In its new report, the state advisory board left open the possibility that the increases from one year to the next “may partially be the result of the learning curve of agencies having to collect the data in a different manner they had historically.” Last year, the board recommended that police agencies provide clear policies and direction as to what constitutes a complaint so that they can all strive toward a more uniform standard.

The board has asked police agencies to take a broader approach by including, for instance, complaints brought by third parties who witnessed but weren’t necessarily at the receiving end of any misconduct. The board also raised the question of whether officers should have a duty to self-report when someone verbally accuses them of bias, or when a video turns up on social media.

In 2019, the board recommended police agencies drop a requirement that people identify themselves and sign their complaints under penalty of perjury, which has a chilling effect.

Some of the relatively low numbers of complaints filed by police agencies may also be the result of misclassification — allegations are labeled as “adverse comment” or “external communication of dissatisfaction” — which creates a distorted picture and limits the ability to correct for any bias.

The board’s 2020 report warned that a disproportionately high number of complaints at one agency may be the result of a widely publicized system for filing complaints. At the same time, another agency may have low numbers “not because they provide exceptional service, but because individuals cannot readily access a complaint form, or are required to mail or bring in complaints in person.”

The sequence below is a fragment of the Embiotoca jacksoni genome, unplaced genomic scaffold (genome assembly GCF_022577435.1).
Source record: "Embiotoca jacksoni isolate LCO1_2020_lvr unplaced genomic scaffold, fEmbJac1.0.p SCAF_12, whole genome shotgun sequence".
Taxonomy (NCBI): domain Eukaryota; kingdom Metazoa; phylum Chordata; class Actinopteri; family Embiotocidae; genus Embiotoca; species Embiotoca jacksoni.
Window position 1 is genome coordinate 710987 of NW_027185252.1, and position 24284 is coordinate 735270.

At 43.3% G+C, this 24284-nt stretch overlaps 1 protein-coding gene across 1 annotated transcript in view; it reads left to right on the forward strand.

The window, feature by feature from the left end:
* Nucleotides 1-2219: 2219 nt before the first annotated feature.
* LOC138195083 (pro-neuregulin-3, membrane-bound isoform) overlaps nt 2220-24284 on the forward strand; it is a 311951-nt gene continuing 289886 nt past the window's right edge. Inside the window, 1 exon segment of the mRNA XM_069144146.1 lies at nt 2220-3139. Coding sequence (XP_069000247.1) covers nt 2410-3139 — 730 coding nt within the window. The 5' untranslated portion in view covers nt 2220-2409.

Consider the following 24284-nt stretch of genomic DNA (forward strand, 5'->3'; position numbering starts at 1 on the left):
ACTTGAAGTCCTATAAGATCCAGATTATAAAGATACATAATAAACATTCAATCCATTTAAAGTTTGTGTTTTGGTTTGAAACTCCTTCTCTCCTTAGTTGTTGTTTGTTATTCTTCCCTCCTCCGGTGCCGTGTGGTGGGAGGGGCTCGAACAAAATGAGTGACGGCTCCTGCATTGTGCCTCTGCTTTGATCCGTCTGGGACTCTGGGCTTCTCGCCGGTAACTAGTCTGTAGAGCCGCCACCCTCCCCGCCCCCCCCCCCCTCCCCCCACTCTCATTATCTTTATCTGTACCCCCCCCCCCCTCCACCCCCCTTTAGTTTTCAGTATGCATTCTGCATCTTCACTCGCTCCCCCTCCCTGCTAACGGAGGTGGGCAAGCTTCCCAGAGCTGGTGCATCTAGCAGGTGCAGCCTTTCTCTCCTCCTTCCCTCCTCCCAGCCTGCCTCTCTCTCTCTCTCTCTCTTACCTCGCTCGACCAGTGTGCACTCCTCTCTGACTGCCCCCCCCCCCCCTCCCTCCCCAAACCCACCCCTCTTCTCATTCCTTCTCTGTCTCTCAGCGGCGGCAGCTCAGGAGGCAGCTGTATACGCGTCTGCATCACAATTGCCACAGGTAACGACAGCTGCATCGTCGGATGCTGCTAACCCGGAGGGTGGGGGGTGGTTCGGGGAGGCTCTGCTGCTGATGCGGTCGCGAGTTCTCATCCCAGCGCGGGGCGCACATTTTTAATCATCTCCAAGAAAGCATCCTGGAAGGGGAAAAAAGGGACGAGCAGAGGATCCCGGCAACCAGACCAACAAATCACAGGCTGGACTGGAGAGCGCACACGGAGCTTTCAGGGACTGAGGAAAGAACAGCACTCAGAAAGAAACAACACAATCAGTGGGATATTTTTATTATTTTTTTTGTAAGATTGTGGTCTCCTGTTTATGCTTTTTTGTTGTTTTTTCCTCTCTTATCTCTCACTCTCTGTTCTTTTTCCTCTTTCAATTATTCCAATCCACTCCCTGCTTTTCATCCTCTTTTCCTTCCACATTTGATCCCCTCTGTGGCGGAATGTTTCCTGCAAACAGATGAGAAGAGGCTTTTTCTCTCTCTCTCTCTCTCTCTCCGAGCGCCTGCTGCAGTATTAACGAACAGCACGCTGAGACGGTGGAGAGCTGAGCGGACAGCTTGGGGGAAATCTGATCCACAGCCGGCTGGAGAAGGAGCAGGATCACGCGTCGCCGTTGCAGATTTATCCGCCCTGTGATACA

Meanwhile, the number of total complaints against SDPD officers increased by 38 percent between 2018 and 2019.

Not all the agencies in the larger group reported an increase in citizen complaints. The San Francisco Police Department and Riverside County Sheriff’s Department claimed to have zero complaints involving racial or identity profiling in 2019.

The biggest spike among the second tier of police agencies — which employ between 667 and 999 officers — belonged to the Sacramento Police Department, which saw a 3,550 percent increase. But again, that increase appears to be the result, at least in part, of internal changes. Until August 2019, Sacramento had been categorizing certain complaints as mere “inquiries” to be resolved informally at the precinct or watch level.

The finalized version of the advisory board’s annual report is due Jan. 1, 2021. It will also include figures related to police stops.

New Stop Data Figures Are Rolling Out

In total, California’s 15 largest police agencies reported nearly 4 million stops in 2019. Because officers are not supposed to ask individuals how they identify, the demographics underlying the data reflect the perceptions of the officers involved, which can then be used to considered whether a department is engaging in implicit or explicit bias.